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Are farmers changing from food production to biofuel production? : a case study of the northern agricultural region of KwaZulu-Natal.

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A study was conducted to establish whether farmers are changing land use from growing food crops for human consumption to biofuel production to an extent that could significantly affect food security. Following concerns in the recent years about the excessive global demand for fossil fuel that drove prices to very high levels, biofuel alternatives derived mainly from agricultural food crops such as soybean, maize and sugarcane are being pursued in many countries. This study targeted a sample emerging farmers in the Northern Agricultural Region, one of the four administrative areas for agricultural extension services in the province of KwaZulu-Natal. Biophysical suitability for change from maize food crop to soybean for biofuel land use was assessed using the locally developed Bio-resource spatial database. A sample of 11 emerging farmers was interviewed regarding land use change of food to biofuel production, farming operations, inputs and yields. Emerging farmers are black African farmers who were previously deprived of land and institutional support in developing into commercial farmers, but who are now recipients of land as well as financial and technical agricultural support services. This group of farmers arguably comes from vulnerable communities who depend on food crops for subsistence and who could influence change in land use with food security implications in their communities. Further information was obtained from an agricultural consultant regarding 7 commercial farms producing soybean biofuel. The study revealed that the Northern Agricultural Region had adequate suitability for profitable soybean production for biofuel. Furthermore, the majority of farmers interviewed had changed from maize production for human consumption to soybean production for biofuel. All the farmers interviewed applied farming operations with modern technology including land preparation and planting, fertilisation, irrigation, crop protection and harvesting. The majority interviewed farmers reported varied total earnings from soybean derived biofuel ranging from R 50, 000 to R 500, 000. The variability in earnings is consistent with the varied range of ages as attributable to experience and with the varied levels of education which may be related to management skills. Although the sample of farmers interviewed was too small to provide statistically valid conclusions, they represent an important sector in the farming community that shows future directions of food versus biofuel productions. The farmers indicated that they are fully aware of food production requirements and will endeavour to balance the two through soybean-maize crop rotation, a practice that not only ensures food security but also improves soil quality.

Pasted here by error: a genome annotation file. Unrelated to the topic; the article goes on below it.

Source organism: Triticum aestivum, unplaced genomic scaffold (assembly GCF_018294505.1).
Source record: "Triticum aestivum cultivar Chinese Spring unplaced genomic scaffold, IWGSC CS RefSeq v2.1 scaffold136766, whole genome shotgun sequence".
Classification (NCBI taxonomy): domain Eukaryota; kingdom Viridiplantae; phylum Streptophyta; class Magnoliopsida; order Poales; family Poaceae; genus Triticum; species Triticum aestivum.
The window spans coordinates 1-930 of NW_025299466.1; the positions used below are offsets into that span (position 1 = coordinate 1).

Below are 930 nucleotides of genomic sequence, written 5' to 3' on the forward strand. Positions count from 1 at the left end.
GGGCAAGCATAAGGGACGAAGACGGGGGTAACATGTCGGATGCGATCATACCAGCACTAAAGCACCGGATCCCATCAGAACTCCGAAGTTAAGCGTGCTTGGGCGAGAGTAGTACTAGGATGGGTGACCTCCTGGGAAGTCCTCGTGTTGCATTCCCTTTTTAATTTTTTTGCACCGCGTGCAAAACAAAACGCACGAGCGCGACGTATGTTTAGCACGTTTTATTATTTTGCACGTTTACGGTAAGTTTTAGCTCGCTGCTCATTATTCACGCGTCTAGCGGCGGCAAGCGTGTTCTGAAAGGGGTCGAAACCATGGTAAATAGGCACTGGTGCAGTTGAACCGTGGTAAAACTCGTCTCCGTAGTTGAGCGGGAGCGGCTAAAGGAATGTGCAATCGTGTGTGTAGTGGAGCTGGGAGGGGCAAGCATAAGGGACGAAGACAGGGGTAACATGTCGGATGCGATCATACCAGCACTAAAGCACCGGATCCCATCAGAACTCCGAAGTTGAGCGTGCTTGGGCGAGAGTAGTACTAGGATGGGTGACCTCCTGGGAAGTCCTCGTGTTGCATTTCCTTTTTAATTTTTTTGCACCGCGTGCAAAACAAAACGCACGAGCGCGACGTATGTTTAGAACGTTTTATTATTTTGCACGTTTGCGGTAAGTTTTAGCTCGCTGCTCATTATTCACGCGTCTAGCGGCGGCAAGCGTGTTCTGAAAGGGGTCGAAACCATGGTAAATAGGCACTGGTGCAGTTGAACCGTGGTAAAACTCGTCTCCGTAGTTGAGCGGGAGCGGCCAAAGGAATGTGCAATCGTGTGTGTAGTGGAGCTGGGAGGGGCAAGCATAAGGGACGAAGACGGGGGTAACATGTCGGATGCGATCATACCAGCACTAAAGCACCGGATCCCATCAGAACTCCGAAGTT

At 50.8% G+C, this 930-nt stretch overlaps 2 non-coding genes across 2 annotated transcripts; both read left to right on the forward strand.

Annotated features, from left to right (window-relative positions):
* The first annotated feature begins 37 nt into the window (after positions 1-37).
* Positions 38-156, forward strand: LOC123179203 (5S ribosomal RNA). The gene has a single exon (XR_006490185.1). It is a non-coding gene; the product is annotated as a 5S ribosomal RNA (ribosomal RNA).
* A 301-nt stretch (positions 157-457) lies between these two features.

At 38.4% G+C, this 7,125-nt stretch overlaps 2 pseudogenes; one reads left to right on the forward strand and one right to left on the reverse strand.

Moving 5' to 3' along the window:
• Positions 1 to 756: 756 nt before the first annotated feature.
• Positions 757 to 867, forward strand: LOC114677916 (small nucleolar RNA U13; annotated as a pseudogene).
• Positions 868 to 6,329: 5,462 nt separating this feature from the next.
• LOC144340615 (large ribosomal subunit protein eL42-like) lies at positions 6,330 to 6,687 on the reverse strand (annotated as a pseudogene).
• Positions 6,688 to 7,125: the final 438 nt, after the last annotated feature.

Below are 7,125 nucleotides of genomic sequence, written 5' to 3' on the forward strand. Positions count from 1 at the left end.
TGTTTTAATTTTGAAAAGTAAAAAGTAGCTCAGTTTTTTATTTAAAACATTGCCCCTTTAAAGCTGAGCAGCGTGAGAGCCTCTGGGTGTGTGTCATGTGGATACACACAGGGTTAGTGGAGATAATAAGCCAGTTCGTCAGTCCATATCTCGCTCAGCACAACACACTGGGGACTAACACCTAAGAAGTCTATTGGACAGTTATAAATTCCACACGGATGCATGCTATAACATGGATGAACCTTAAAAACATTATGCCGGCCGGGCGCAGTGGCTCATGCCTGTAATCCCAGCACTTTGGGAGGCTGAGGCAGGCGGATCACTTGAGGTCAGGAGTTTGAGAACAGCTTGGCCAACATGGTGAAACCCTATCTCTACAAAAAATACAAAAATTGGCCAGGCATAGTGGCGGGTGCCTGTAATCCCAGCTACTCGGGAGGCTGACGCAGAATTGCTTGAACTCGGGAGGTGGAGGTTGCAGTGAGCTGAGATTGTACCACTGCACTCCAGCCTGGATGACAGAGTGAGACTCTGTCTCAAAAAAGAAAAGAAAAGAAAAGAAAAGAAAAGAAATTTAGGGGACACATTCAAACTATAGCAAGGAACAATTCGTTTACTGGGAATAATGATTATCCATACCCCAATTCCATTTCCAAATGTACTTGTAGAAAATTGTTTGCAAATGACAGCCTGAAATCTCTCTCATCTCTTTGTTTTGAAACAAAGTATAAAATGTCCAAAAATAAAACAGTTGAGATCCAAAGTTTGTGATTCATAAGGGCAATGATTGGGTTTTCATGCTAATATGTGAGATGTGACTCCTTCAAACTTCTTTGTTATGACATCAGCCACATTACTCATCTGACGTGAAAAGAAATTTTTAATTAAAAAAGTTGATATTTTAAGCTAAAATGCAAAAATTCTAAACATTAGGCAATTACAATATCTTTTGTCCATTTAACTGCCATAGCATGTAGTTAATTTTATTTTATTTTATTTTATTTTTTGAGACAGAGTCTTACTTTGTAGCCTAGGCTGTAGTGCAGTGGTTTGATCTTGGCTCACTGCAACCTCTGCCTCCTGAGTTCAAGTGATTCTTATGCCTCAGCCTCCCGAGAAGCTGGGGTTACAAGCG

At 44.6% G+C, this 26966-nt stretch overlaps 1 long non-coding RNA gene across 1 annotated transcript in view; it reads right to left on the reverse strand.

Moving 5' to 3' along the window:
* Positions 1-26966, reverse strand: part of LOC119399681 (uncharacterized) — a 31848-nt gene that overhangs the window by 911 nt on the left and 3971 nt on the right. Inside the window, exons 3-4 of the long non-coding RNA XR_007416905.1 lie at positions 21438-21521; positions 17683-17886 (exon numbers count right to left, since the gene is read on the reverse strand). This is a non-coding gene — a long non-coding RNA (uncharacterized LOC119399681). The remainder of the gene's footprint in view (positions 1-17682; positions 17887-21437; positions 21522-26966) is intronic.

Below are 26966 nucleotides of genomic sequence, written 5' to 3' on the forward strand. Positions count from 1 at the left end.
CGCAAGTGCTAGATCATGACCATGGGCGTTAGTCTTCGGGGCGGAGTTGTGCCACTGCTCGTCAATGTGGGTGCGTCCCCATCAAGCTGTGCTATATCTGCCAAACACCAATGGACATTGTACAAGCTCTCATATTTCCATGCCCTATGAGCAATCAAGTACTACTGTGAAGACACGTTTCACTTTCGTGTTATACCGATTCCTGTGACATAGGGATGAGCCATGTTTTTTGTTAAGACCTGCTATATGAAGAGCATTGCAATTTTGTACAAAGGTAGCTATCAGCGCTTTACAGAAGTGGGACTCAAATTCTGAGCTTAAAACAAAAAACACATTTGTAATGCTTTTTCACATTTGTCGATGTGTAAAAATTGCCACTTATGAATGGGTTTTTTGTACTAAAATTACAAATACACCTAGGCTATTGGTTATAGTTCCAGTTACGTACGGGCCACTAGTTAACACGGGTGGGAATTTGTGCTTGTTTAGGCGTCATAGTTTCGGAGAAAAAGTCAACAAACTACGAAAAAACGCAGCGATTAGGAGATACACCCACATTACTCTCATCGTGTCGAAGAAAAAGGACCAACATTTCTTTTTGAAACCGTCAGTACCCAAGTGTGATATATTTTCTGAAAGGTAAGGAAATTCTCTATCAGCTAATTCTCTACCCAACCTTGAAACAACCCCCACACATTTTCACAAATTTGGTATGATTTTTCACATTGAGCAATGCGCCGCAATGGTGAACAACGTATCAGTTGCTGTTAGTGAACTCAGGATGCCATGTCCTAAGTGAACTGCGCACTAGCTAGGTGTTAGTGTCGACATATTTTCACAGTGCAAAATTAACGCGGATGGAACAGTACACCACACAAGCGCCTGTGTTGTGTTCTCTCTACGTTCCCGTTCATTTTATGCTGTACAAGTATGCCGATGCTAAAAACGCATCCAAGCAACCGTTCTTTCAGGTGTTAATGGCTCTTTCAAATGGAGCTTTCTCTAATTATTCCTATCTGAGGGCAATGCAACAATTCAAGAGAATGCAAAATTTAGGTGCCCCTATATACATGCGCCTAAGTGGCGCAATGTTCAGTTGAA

Thesis (M.Sc.)-University of KwaZulu-Natal, Pietermaritzburg, 2009.


Soybean--KwaZulu-Natal., Agriculture--KwaZulu-Natal., Sustainable agriculture--KwaZulu-Natal., Farmers--KwaZulu-Natal., Biomass energy., Theses--Environmental science.